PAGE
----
Mathematician receives grant to create 3D genome models
SF State researcher Javier Arsuaga will share in a $1.5 million, four-year grant from the National Institutes of Health to create three-dimensional reconstructions of genomes.
The project, which combines biology and mathematical modeling, could help researchers better understand chromosome alterations that occur in certain cancers and with other DNA-damaging toxins, said Arsuaga, an associate professor of Mathematics.
Arsuaga is co-principal investigator on the NIH grant and will work with co-investigator Mariel Vazquez, associate professor of mathematics at SF State, and co-principal investigator Mark Segal, director of the Center of Bioinformatics & Molecular Biostatistics at University of California, San Francisco.
Arsuaga and colleagues want to test several 3D models of genome architecture to get a better look at how genome structure contributes to these key biological processes. “When we learn biology at school we always think of the genome as a static structure where enzymes come and go,” he explained. “However, the genome can be very dynamic, and how these processes occur may be very different from what we envision.”The massive amounts of data contained in a genome must be packed inside cells with exquisite architectural precision. The human genome, for instance, gets squeezed into a volume 10,000 times smaller than when allowed to unravel freely. This precise packing guides critical processes such as transcribing and translating genes, and DNA repair.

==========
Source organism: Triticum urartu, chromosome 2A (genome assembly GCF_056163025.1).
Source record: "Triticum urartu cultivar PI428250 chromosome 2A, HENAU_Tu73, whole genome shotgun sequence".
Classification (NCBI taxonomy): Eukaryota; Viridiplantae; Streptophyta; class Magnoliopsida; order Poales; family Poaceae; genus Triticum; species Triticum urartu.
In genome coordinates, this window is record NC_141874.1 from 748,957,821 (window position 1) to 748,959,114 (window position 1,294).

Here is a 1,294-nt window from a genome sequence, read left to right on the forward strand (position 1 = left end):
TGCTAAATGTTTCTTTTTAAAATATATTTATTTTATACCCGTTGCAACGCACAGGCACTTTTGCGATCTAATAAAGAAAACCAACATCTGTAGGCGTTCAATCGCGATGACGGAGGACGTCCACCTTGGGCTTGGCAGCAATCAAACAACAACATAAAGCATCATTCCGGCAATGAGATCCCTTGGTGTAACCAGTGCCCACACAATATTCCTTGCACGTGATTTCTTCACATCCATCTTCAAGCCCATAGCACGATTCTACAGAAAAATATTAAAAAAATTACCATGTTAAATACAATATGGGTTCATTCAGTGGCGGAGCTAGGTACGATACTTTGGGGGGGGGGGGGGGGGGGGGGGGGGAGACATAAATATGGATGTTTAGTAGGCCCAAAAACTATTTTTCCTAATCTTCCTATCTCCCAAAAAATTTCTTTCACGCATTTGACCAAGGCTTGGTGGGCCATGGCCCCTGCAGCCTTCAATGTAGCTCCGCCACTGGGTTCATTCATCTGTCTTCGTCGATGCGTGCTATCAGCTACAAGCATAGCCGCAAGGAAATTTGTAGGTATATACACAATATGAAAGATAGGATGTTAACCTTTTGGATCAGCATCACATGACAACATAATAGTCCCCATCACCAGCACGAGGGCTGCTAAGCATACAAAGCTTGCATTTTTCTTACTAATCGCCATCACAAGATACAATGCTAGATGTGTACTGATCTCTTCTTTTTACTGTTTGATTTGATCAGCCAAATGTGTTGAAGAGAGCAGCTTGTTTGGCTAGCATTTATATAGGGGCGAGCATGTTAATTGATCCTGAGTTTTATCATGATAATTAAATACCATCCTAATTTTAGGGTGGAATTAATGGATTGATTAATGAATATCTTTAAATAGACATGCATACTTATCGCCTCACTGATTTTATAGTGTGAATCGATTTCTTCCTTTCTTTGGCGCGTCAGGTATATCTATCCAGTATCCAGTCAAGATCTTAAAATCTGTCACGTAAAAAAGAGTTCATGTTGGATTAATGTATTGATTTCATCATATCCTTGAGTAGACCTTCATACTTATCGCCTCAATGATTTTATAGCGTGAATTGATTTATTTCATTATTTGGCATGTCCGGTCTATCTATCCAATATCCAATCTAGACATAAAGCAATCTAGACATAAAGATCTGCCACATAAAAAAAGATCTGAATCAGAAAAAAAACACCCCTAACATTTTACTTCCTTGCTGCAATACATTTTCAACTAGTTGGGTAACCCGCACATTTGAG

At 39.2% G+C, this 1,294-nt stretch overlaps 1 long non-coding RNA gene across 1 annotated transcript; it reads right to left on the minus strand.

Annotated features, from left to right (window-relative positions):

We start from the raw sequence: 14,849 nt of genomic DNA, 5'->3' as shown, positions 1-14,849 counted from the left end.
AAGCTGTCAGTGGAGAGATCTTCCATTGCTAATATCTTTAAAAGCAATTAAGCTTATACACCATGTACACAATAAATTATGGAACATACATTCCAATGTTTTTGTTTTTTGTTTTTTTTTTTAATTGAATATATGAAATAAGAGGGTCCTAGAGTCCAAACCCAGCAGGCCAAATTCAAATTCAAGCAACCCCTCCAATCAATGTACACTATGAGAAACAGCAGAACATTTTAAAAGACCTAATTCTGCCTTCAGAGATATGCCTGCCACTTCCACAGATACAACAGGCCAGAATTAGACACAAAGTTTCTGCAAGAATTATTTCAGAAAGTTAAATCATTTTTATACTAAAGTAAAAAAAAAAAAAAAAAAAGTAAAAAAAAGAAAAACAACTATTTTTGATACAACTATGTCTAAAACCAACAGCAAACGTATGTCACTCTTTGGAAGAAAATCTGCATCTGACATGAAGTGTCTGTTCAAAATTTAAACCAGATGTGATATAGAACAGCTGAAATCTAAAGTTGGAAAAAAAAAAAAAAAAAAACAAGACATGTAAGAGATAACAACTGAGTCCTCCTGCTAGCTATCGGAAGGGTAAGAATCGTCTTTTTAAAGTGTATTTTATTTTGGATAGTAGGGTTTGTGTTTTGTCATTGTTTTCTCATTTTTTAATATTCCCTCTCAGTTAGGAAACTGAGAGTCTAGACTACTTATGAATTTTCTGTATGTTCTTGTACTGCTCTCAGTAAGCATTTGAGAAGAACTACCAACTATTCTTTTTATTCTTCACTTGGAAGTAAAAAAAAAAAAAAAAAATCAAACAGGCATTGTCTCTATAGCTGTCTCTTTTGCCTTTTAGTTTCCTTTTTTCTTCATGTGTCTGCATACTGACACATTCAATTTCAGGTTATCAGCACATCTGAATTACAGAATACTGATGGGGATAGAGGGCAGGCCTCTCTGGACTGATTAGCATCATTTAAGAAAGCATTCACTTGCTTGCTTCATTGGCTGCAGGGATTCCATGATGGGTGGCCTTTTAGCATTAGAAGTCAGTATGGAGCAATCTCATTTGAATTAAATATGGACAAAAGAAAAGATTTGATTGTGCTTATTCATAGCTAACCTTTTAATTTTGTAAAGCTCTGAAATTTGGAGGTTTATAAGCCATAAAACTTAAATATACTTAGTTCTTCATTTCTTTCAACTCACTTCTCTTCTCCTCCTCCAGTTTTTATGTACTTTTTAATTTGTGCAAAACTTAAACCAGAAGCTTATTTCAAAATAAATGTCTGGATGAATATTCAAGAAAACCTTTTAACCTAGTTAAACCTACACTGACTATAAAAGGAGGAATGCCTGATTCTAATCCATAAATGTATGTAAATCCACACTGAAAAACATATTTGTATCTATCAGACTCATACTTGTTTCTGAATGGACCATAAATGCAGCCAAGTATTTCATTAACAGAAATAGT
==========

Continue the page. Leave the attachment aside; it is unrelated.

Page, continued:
The research team will use the grant to expand upon simpler models that have so far provided only a limited view of how the genome looks and behaves in 3D. “One needs to be able to reconstruct the entire structure to begin asking questions about how biology works, and how we can better use it to our advantage in the development of therapies,” Arsuaga said.
The sheer amount of data contained in even the smallest genome means that a diverse set of researchers must work together to gain a clear understanding of how biology works at the DNA level, Arsuaga said.
In the past 20 years, he explained, biology has been revolutionized by technologies that allow researchers to analyze thousands or even millions of biological variables at once. “The question for computational biologists, mathematicians and statisticians is how to make sense of this ocean of information and how to find parameters that are truly relevant.”
His SF State master’s students encounter this revolution when they work on their theses, combining biology with computer science, algorithm design, statistics and physics. “When they are faced with a problem like this, students first realize that the boundaries among scientific disciplines are just not there,” Arsuaga said. “I personally think this is one of the most beautiful aspects of our research.”